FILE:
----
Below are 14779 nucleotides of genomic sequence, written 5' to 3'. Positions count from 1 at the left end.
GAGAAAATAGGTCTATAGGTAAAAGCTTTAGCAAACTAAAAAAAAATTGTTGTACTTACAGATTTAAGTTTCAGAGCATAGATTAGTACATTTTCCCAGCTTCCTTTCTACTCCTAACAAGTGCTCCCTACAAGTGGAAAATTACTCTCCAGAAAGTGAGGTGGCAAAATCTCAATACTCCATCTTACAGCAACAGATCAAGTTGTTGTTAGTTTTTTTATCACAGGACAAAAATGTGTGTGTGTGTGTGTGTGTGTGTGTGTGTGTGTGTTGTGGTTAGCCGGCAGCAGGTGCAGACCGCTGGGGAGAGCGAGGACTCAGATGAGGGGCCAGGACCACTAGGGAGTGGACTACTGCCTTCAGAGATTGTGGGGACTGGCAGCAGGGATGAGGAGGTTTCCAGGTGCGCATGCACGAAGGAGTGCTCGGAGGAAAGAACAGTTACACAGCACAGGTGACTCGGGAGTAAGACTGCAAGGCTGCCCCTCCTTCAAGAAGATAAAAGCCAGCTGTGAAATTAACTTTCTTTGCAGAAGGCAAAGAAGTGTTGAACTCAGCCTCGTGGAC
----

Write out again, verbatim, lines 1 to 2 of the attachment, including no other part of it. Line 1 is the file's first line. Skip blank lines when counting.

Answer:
Below are 14779 nucleotides of genomic sequence, written 5' to 3'. Positions count from 1 at the left end.
GAGAAAATAGGTCTATAGGTAAAAGCTTTAGCAAACTAAAAAAAAATTGTTGTACTTACAGATTTAAGTTTCAGAGCATAGATTAGTACATTTTCCCAGCTTCCTTTCTACTCCTAACAAGTGCTCCCTACAAGTGGAAAATTACTCTCCAGAAAGTGAGGTGGCAAAATCTCAATACTCCATCTTACAGCAACAGATCAAGTTGTTGTTAGTTTTTTTATCACAGGACAAAAATGTGTGTGTGTGTGTGTGTGTGTGTGTGTGTGTGTGTTGTGGTTAGCCGGCAGCAGGTGCAGACCGCTGGGGAGAGCGAGGACTCAGATGAGGGGCCAGGACCACTAGGGAGTGGACTACTGCCTTCAGAGATTGTGGGGACTGGCAGCAGGGATGAGGAGGTTTCCAGGTGCGCATGCACGAAGGAGTGCTCGGAGGAAAGAACAGTTACACAGCACAGGTGACTCGGGAGTAAGACTGCAAGGCTGCCCCTCCTTCAAGAAGATAAAAGCCAGCTGTGAAATTAACTTTCTTTGCAGAAGGCAAAGAAGTGTTGAACTCAGCCTCGTGGAC